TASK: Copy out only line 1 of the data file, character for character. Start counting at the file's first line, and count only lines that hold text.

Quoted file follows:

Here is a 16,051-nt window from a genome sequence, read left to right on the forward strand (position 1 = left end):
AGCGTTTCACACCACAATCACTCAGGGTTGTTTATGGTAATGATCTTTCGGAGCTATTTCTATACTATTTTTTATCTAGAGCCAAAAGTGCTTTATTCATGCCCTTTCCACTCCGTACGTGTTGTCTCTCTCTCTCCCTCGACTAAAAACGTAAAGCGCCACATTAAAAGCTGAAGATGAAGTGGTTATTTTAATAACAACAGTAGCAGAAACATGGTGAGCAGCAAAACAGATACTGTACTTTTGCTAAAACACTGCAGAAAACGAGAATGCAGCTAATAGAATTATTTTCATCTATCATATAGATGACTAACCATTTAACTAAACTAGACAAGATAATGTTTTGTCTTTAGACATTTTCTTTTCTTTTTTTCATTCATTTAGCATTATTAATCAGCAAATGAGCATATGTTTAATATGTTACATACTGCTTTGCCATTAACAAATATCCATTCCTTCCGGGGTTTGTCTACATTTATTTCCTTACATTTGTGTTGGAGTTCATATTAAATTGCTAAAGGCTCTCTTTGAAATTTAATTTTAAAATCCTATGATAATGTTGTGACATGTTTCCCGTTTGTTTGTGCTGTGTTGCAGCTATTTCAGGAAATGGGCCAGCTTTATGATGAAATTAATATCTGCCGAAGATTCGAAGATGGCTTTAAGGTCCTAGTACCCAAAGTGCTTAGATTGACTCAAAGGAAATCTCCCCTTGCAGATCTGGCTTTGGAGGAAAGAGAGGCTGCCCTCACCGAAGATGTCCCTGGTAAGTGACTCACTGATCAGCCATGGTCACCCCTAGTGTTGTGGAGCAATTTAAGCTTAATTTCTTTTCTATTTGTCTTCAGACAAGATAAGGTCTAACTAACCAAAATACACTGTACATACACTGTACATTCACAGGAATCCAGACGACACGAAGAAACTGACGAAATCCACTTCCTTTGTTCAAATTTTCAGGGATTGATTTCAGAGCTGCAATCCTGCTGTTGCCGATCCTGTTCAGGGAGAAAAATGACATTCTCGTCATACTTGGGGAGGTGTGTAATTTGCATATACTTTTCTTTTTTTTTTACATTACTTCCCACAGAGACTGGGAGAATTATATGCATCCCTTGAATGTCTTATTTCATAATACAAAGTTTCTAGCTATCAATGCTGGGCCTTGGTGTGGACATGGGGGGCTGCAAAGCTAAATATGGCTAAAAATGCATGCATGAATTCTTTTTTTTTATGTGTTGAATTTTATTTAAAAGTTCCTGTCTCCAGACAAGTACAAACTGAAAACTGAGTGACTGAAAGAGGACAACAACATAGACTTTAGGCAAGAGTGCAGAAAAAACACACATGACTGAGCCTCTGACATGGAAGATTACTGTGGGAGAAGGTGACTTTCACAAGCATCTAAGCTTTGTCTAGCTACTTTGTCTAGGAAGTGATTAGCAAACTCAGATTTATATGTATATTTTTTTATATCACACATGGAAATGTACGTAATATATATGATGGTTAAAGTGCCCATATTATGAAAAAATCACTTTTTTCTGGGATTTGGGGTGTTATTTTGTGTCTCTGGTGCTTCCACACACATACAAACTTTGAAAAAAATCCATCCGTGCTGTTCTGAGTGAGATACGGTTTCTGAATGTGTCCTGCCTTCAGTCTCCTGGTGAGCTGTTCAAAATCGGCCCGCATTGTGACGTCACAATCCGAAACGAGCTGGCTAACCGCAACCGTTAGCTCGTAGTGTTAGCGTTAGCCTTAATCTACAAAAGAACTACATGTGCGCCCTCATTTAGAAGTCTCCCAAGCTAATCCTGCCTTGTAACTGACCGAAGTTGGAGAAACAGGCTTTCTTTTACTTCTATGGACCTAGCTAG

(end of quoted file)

Here is a 16,051-nt window from a genome sequence, read left to right on the forward strand (position 1 = left end):